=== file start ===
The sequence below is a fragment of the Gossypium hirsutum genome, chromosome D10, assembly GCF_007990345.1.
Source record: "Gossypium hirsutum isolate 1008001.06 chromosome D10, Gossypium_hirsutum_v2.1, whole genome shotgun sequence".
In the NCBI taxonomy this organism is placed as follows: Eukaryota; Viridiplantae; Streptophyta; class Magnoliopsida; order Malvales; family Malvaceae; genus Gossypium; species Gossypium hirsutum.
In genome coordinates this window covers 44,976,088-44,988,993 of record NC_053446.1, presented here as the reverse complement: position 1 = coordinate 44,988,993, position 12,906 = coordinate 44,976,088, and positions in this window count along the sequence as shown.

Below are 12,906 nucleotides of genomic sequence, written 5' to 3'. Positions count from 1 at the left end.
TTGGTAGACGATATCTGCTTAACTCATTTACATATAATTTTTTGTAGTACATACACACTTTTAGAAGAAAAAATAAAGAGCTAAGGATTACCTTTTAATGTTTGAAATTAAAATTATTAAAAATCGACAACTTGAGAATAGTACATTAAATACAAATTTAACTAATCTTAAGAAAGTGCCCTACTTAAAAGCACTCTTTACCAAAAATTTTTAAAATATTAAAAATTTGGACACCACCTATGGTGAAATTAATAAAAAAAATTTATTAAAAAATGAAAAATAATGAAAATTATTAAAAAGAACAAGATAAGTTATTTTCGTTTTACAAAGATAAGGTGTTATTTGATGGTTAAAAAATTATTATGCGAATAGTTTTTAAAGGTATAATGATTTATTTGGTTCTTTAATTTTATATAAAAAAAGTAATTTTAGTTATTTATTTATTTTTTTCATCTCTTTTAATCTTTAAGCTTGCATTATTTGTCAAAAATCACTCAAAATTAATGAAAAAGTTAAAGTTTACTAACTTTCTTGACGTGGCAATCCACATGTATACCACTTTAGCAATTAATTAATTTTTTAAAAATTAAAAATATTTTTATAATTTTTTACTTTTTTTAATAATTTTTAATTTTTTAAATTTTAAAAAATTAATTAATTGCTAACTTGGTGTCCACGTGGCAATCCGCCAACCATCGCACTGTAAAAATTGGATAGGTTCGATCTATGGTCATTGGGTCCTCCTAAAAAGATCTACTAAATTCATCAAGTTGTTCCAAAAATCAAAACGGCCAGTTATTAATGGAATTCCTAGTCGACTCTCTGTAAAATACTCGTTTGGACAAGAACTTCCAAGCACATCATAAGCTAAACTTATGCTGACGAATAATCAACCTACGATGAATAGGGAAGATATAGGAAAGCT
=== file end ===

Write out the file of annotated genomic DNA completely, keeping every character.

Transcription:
The sequence below is a fragment of the Gossypium hirsutum genome, chromosome D10, assembly GCF_007990345.1.
Source record: "Gossypium hirsutum isolate 1008001.06 chromosome D10, Gossypium_hirsutum_v2.1, whole genome shotgun sequence".
In the NCBI taxonomy this organism is placed as follows: Eukaryota; Viridiplantae; Streptophyta; class Magnoliopsida; order Malvales; family Malvaceae; genus Gossypium; species Gossypium hirsutum.
In genome coordinates this window covers 44,976,088-44,988,993 of record NC_053446.1, presented here as the reverse complement: position 1 = coordinate 44,988,993, position 12,906 = coordinate 44,976,088, and positions in this window count along the sequence as shown.

Below are 12,906 nucleotides of genomic sequence, written 5' to 3'. Positions count from 1 at the left end.
TTGGTAGACGATATCTGCTTAACTCATTTACATATAATTTTTTGTAGTACATACACACTTTTAGAAGAAAAAATAAAGAGCTAAGGATTACCTTTTAATGTTTGAAATTAAAATTATTAAAAATCGACAACTTGAGAATAGTACATTAAATACAAATTTAACTAATCTTAAGAAAGTGCCCTACTTAAAAGCACTCTTTACCAAAAATTTTTAAAATATTAAAAATTTGGACACCACCTATGGTGAAATTAATAAAAAAAATTTATTAAAAAATGAAAAATAATGAAAATTATTAAAAAGAACAAGATAAGTTATTTTCGTTTTACAAAGATAAGGTGTTATTTGATGGTTAAAAAATTATTATGCGAATAGTTTTTAAAGGTATAATGATTTATTTGGTTCTTTAATTTTATATAAAAAAAGTAATTTTAGTTATTTATTTATTTTTTTCATCTCTTTTAATCTTTAAGCTTGCATTATTTGTCAAAAATCACTCAAAATTAATGAAAAAGTTAAAGTTTACTAACTTTCTTGACGTGGCAATCCACATGTATACCACTTTAGCAATTAATTAATTTTTTAAAAATTAAAAATATTTTTATAATTTTTTACTTTTTTTAATAATTTTTAATTTTTTAAATTTTAAAAAATTAATTAATTGCTAACTTGGTGTCCACGTGGCAATCCGCCAACCATCGCACTGTAAAAATTGGATAGGTTCGATCTATGGTCATTGGGTCCTCCTAAAAAGATCTACTAAATTCATCAAGTTGTTCCAAAAATCAAAACGGCCAGTTATTAATGGAATTCCTAGTCGACTCTCTGTAAAATACTCGTTTGGACAAGAACTTCCAAGCACATCATAAGCTAAACTTATGCTGACGAATAATCAACCTACGATGAATAGGGAAGATATAGGAAAGCT